Everyone learns a skill for a different reason.  Some people are happy reading nothing more than road signs, while others use that reading skill for Shakespeare, War and Peace and Lord of the Rings.  Some people learn to play music to simply practice doing scales, while others play Beethoven, Mozart and Vivaldi.  Some people learn to drive so they can go 2 blocks to the shops, while others undertake epic road trips across continents.  And riding for me?  Well, I didn’t learn to ride to go around and around for hours, “getting the horse’s head down”…  Riding (for me) is about getting out there, challenging myself, challenging the communication and bond with my horse.  Some riders are happier refining heir dressage skills, thinking that is the art form.  I started my competing mainly in three-day eventing, the ultimate test of training, fitness, stamina, endurance and rider stickability.  Now, I don’t compete anymore, but coming to places like this, this is where some of the greatest riding happens. 

It always makes me a little sad, when people say oh, sorry, I’m just a trail / hacking rider.  Why would you put your self down like that?  Trail riders face so many obstacles that riders who stay safely inside an arena fence wouldn’t even dream of.  Clamber down the bank and scramble up the other side.  Watch the bird who flaps across in front of you, or the dog (or lion) who leaps out of the bushes…  Leg yield out of the way of the oncoming car, and hold a straight line past the scary rock, or black plastic bin bag. 

Riding out challenges your balance in a way that arena riding just doesn’t come near.  It also, very definitely, tests the bond between you and your horse.  If something doesn’t quite go to plan in an arena, maybe your half pass doesn’t come off.  If your horse questions your timing or judgement out on a trail, you can come seriously unstuck.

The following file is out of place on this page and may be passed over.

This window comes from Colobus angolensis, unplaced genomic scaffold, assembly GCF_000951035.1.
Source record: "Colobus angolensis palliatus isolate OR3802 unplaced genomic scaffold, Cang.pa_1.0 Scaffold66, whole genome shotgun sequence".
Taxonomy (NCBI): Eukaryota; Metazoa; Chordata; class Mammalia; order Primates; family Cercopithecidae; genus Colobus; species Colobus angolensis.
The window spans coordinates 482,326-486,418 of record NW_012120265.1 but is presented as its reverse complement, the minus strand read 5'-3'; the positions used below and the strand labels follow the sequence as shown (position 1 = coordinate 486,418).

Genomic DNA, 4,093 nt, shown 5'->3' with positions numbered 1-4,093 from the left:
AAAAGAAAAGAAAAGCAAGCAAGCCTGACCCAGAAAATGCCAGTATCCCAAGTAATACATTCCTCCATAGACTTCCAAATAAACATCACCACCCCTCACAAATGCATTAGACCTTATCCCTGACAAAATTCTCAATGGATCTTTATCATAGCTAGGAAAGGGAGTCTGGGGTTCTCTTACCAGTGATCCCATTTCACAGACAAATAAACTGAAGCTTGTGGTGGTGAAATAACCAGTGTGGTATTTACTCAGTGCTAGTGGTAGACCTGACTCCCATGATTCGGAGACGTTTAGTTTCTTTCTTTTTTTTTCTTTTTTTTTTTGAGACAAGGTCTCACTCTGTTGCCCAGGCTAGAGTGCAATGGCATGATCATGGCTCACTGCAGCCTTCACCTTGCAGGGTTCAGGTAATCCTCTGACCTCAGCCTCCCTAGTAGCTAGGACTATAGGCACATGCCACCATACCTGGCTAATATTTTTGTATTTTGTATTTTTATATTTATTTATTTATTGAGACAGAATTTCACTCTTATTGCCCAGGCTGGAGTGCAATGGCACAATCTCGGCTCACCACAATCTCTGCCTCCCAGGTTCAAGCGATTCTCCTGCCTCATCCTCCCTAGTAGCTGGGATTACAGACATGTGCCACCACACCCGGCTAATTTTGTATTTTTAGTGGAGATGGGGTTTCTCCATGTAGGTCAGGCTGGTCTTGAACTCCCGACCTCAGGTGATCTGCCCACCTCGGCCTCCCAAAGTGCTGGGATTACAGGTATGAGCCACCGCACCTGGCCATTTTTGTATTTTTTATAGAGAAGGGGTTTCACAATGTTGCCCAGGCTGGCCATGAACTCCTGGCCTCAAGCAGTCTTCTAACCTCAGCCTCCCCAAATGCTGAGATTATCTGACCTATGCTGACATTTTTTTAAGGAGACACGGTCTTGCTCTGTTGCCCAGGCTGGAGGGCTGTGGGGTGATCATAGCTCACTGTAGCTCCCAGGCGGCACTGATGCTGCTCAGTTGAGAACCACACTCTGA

Yes, those are elephants right there – big wild ones, and no, there isn’t a fence between us…
Yes, those are elephants right there – big wild ones, and no, there isn’t a fence between us…

I’m not knocking competitive riders, or riders who love schooling.  There is absolutely a place for it, and honestly, riding out is so much more pleasant on a well-trained, nicely balanced, thinking horse.  And if you are happy spending hours going around and around, go for it.  (As long as your horse agrees about going around and around for hours…) but to me, that is the practicing playing scales before you can play a concerto.  It’s a means to an end.  My horses had to be light, quick thinking and responsive, so they could clear a testing cross country course.  War horses were schooled in Haute Ecole so that they could be ridden into battle.  Fortunately, horses aren’t ridden into battle anymore, but dressage means training – training to enable them to do whatever their main job was.   Training to decapitate foot soldiers, or guard the king, or carry a lady out through the park for taking the air. 

Why do you school your horse?  Why do you ride?  Is it to improve your fitness?  Your non-verbal communication?  Your bond with a living, breathing, non-human being? Is it to do the party ticks, to tick the movements off a to do list?  Or is it so that you can go out for an adventure with a four-legged friend?